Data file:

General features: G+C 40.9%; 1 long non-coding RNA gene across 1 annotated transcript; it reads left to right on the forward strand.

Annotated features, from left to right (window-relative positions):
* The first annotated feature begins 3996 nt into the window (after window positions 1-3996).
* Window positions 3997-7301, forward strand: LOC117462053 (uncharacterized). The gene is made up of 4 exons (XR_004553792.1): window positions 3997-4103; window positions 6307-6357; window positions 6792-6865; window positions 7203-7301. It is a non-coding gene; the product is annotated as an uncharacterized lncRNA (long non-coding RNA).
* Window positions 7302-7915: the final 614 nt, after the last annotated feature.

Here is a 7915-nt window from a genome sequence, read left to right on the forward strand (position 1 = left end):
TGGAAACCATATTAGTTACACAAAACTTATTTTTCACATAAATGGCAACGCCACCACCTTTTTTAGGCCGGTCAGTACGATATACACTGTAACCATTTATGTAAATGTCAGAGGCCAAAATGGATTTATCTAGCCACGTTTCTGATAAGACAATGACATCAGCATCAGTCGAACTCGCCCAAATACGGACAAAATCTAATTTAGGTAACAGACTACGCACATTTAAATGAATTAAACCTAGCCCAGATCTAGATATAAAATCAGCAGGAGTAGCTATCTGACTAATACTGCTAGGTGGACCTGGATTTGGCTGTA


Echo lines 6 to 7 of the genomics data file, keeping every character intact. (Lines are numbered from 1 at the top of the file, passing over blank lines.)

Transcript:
Here is a 7915-nt window from a genome sequence, read left to right on the forward strand (position 1 = left end):
TGGAAACCATATTAGTTACACAAAACTTATTTTTCACATAAATGGCAACGCCACCACCTTTTTTAGGCCGGTCAGTACGATATACACTGTAACCATTTATGTAAATGTCAGAGGCCAAAATGGATTTATCTAGCCACGTTTCTGATAAGACAATGACATCAGCATCAGTCGAACTCGCCCAAATACGGACAAAATCTAATTTAGGTAACAGACTACGCACATTTAAATGAATTAAACCTAGCCCAGATCTAGATATAAAATCAGCAGGAGTAGCTATCTGACTAATACTGCTAGGTGGACCTGGATTTGGCTGTA